Christy J. Leppanen

Christy J. Leppanen is from northern Minnesota, grew up in Memphis, Tennessee, and has worked for twenty years as a field biologist and research scientist throughout the eastern United States and the islands of Micronesia and the Hawaiian Archipelago. She earned a Bachelor of Science in Chemistry and Biology and a Master of Science in Toxicology from the University of Memphis and a PhD in Biological Sciences from the University of Maine. In her science fiction debut, the BULLETIN OF ZOMBIE RESEARCH: VOLUME 1, she applies robust research approaches to  ...See more >

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"Morbidly fascinating... likely to become a staple in zombie collections."

Kirkus Reviews


Kirkus Star: Bulletin of ZOMBIE Research: VOLUME 1

Named to Kirkus Reviews' Best Books of 2014: Bulletin of ZOMBIE Research: VOLUME 1

Foreword Reviews' 2014 INDIEFAB Book of the Year Award BRONZE WINNER: Horror (Adult Fiction), 2015: Bulletin of ZOMBIE Research: VOLUME 1

Foreword Reviews' 2014 INDIEFAB Book of the Year Award Finalist: Science Fiction (Adult Fiction), 2015: Bulletin of ZOMBIE Research: VOLUME 1

Foreword Reviews' 2014 INDIEFAB Book of the Year Award Finalist: Humor (Adult Fiction), 2015: Bulletin of ZOMBIE Research: VOLUME 1

Five Star Review, Foreword Clarion Reviews, 2014: Bulletin of ZOMBIE Research: VOLUME 1

Best Books of 2014: A Magical Year in Indie Books, 2015

8 Zombie Books to Feed on for Halloween, 2014

The Indie Books That Stand Out—And Don't Fit In, 2014

Why Reviews Matter: Kirkus Indie’s Karen Schechner Weighs In, 2014


Pub Date:
ISBN: 978-1499576757
Page count: 184pp

Leppanen’s sci-fi debut is a collection of scientific reports on how best to control and manage the worldwide spread of Zooanthroponotic Occult MetaBiomimetic Infectious Encephalitis—zombies!

The Society of Zombie Research and Management conducts studies on zombies, who have been a serious concern for about 50 years—long enough that undead test subjects can be selected from a containment facility in Minnesota. The research involves people in various stages, such as asymptomatic humans who have tested positive for ZOMBI Encephalitis or those in the more advanced stages, typically demarcated by the consumption of human flesh. Experiments range from the effect zombies have on monarch butterflies, which seem to prefer them as hosts for feeding and pupating, to the public’s association of baldness or thinning hair with infected humans. Leppanen commits completely to her book, abandoning a standard narrative and writing in the cold voice of a scientific study, including graphs, tables and selected literature (both genuine and fictional) at the end of each study. But hidden within the technological jargon is the story of a world surviving a devastating epidemic. Aside from the Convention on Global ZOMBIE Safety, there’s mention of humans killing other humans based on the mere probability that individuals with different colored eyes could be infected. There are also instances of utter creepiness: In one experiment, humans are dosed with aminopyralid, an herbicide, in an effort to combat the problem resulting from weeds growing at a faster rate in zombie tissue; and expectant mothers should be wary of the study involving infected pregnant women (hint: “cannibalistic offspring”). But it’s Leppanen’s academic approach to ZOMBI Encephalitis that resonates loudest. Zombies are unmistakably the norm, and the research nonchalantly takes into account a few horrifying issues—e.g., an inability to determine a test subject’s time of death, since he or she may appear alive, and in a study on zombie communication, speculation that zombies are frustrated because there’s no one to eat. The studies do become progressively more intense (one dealing with infected cancer patients surviving longer than uninfected ones), but the eight experiments, presented as separate sections, could be ingested in any order.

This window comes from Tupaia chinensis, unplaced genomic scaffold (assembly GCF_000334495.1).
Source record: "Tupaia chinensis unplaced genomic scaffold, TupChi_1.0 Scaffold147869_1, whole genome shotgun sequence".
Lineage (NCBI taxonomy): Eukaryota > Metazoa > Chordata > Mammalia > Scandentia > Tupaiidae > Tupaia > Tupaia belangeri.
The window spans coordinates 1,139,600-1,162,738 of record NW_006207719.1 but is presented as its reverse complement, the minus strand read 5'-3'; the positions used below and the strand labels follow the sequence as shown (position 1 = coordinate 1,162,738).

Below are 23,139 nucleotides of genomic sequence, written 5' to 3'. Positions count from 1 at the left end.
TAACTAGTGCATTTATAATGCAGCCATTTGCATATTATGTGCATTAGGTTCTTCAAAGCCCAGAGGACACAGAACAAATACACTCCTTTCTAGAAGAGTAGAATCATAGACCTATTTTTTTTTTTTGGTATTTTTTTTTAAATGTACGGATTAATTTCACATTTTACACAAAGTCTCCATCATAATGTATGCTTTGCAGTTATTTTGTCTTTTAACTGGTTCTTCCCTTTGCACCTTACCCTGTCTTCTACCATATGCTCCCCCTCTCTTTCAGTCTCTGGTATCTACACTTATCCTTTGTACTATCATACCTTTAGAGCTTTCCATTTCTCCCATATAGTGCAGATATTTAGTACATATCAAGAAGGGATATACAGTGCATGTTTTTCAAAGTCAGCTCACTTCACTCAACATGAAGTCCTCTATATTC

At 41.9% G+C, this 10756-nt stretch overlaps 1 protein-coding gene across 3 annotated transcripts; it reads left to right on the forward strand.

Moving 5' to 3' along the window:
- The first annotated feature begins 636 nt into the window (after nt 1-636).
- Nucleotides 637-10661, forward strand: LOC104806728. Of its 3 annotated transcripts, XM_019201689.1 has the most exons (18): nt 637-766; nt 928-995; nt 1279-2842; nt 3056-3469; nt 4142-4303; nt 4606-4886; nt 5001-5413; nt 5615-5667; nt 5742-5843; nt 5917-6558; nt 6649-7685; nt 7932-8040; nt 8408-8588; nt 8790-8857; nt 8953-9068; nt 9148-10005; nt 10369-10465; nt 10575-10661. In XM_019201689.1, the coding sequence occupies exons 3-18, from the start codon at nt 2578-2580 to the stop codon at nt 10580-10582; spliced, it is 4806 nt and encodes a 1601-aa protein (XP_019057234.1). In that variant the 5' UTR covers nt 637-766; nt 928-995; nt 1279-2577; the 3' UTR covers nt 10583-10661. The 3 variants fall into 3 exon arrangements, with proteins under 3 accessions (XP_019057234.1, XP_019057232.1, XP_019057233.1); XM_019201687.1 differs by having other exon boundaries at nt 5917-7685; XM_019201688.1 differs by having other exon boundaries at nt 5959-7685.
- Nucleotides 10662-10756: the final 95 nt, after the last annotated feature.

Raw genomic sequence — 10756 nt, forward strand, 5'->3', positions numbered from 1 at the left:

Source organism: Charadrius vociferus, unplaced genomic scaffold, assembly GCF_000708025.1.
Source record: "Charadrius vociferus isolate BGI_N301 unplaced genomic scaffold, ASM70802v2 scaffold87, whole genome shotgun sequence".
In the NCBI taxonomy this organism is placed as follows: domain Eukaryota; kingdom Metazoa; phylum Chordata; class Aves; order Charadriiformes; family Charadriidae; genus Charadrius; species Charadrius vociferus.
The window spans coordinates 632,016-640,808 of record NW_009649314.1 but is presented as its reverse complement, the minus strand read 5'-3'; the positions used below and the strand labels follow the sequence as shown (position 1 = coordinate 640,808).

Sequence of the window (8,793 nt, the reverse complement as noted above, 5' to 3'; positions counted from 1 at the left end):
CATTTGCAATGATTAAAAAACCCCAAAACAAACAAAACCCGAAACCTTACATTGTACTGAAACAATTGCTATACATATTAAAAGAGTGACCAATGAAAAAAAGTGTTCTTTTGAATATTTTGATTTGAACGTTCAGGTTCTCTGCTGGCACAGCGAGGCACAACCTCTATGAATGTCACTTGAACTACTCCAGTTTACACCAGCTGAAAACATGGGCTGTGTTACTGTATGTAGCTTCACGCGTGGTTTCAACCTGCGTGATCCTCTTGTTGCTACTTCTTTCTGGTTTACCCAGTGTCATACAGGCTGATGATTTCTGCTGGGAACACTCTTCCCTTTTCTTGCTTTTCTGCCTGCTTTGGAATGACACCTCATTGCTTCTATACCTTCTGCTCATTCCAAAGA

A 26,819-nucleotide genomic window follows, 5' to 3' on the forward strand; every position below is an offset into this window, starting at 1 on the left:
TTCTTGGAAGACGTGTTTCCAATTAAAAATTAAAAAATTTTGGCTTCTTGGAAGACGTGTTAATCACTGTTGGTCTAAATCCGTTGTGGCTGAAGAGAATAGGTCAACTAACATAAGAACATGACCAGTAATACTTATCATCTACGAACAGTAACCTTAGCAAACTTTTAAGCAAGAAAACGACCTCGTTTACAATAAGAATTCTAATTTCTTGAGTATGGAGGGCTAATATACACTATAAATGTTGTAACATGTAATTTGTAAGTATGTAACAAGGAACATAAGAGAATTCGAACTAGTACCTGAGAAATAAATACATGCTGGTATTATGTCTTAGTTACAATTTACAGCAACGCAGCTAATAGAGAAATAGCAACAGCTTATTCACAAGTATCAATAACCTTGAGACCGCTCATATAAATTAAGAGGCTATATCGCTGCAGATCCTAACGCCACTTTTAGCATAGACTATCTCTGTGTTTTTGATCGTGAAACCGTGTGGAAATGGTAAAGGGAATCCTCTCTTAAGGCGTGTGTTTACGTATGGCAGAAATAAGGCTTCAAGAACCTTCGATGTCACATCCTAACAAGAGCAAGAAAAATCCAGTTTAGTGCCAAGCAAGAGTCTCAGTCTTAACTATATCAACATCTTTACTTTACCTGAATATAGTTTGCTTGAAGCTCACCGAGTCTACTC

Morbidly fascinating, even in its deadpan style; likely to become a staple in zombie collections.